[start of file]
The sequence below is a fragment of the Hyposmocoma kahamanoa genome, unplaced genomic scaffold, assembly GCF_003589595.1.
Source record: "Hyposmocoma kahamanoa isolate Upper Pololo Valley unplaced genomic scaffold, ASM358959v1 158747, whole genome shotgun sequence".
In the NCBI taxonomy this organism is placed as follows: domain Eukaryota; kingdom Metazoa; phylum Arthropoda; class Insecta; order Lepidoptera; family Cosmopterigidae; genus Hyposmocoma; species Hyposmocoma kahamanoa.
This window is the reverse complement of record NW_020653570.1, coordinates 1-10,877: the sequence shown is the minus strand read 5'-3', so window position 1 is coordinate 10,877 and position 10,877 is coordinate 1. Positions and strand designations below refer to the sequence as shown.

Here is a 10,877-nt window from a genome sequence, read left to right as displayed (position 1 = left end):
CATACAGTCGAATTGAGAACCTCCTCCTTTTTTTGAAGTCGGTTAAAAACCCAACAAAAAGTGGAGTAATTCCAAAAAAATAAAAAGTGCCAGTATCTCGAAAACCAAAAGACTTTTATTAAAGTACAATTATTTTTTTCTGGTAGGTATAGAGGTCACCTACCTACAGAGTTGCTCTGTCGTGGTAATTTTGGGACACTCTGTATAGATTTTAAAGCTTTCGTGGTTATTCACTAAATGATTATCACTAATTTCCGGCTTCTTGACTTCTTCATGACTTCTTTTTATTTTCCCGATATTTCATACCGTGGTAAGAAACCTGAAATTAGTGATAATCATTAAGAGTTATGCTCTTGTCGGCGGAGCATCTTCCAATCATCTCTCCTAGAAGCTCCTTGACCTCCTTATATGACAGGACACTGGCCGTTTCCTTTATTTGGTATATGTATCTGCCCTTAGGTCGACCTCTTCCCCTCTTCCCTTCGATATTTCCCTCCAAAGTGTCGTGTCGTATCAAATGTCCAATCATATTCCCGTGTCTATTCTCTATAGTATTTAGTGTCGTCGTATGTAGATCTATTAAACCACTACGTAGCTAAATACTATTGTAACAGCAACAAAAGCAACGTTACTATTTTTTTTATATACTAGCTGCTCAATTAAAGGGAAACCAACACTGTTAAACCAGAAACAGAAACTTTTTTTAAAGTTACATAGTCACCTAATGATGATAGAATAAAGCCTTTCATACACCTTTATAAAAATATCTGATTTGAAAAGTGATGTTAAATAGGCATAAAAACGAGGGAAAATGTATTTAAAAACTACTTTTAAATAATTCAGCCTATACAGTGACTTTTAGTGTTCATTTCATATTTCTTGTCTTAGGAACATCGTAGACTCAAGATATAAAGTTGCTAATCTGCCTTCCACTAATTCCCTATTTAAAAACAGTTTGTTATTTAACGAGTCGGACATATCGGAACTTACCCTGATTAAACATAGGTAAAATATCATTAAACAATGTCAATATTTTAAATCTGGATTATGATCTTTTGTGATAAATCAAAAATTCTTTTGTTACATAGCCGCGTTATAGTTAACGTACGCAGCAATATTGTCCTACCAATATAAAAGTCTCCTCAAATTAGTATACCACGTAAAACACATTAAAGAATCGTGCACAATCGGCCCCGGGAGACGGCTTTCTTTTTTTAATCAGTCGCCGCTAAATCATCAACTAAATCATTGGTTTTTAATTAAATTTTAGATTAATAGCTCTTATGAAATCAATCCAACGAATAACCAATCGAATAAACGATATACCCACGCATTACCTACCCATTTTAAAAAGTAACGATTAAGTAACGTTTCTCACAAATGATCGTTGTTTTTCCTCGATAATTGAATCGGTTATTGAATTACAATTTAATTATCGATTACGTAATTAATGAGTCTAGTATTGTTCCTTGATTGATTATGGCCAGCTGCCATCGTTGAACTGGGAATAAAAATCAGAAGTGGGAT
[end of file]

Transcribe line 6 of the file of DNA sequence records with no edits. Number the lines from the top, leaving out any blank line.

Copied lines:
CATACAGTCGAATTGAGAACCTCCTCCTTTTTTTGAAGTCGGTTAAAAACCCAACAAAAAGTGGAGTAATTCCAAAAAAATAAAAAGTGCCAGTATCTCGAAAACCAAAAGACTTTTATTAAAGTACAATTATTTTTTTCTGGTAGGTATAGAGGTCACCTACCTACAGAGTTGCTCTGTCGTGGTAATTTTGGGACACTCTGTATAGATTTTAAAGCTTTCGTGGTTATTCACTAAATGATTATCACTAATTTCCGGCTTCTTGACTTCTTCATGACTTCTTTTTATTTTCCCGATATTTCATACCGTGGTAAGAAACCTGAAATTAGTGATAATCATTAAGAGTTATGCTCTTGTCGGCGGAGCATCTTCCAATCATCTCTCCTAGAAGCTCCTTGACCTCCTTATATGACAGGACACTGGCCGTTTCCTTTATTTGGTATATGTATCTGCCCTTAGGTCGACCTCTTCCCCTCTTCCCTTCGATATTTCCCTCCAAAGTGTCGTGTCGTATCAAATGTCCAATCATATTCCCGTGTCTATTCTCTATAGTATTTAGTGTCGTCGTATGTAGATCTATTAAACCACTACGTAGCTAAATACTATTGTAACAGCAACAAAAGCAACGTTACTATTTTTTTTATATACTAGCTGCTCAATTAAAGGGAAACCAACACTGTTAAACCAGAAACAGAAACTTTTTTTAAAGTTACATAGTCACCTAATGATGATAGAATAAAGCCTTTCATACACCTTTATAAAAATATCTGATTTGAAAAGTGATGTTAAATAGGCATAAAAACGAGGGAAAATGTATTTAAAAACTACTTTTAAATAATTCAGCCTATACAGTGACTTTTAGTGTTCATTTCATATTTCTTGTCTTAGGAACATCGTAGACTCAAGATATAAAGTTGCTAATCTGCCTTCCACTAATTCCCTATTTAAAAACAGTTTGTTATTTAACGAGTCGGACATATCGGAACTTACCCTGATTAAACATAGGTAAAATATCATTAAACAATGTCAATATTTTAAATCTGGATTATGATCTTTTGTGATAAATCAAAAATTCTTTTGTTACATAGCCGCGTTATAGTTAACGTACGCAGCAATATTGTCCTACCAATATAAAAGTCTCCTCAAATTAGTATACCACGTAAAACACATTAAAGAATCGTGCACAATCGGCCCCGGGAGACGGCTTTCTTTTTTTAATCAGTCGCCGCTAAATCATCAACTAAATCATTGGTTTTTAATTAAATTTTAGATTAATAGCTCTTATGAAATCAATCCAACGAATAACCAATCGAATAAACGATATACCCACGCATTACCTACCCATTTTAAAAAGTAACGATTAAGTAACGTTTCTCACAAATGATCGTTGTTTTTCCTCGATAATTGAATCGGTTATTGAATTACAATTTAATTATCGATTACGTAATTAATGAGTCTAGTATTGTTCCTTGATTGATTATGGCCAGCTGCCATCGTTGAACTGGGAATAAAAATCAGAAGTGGGAT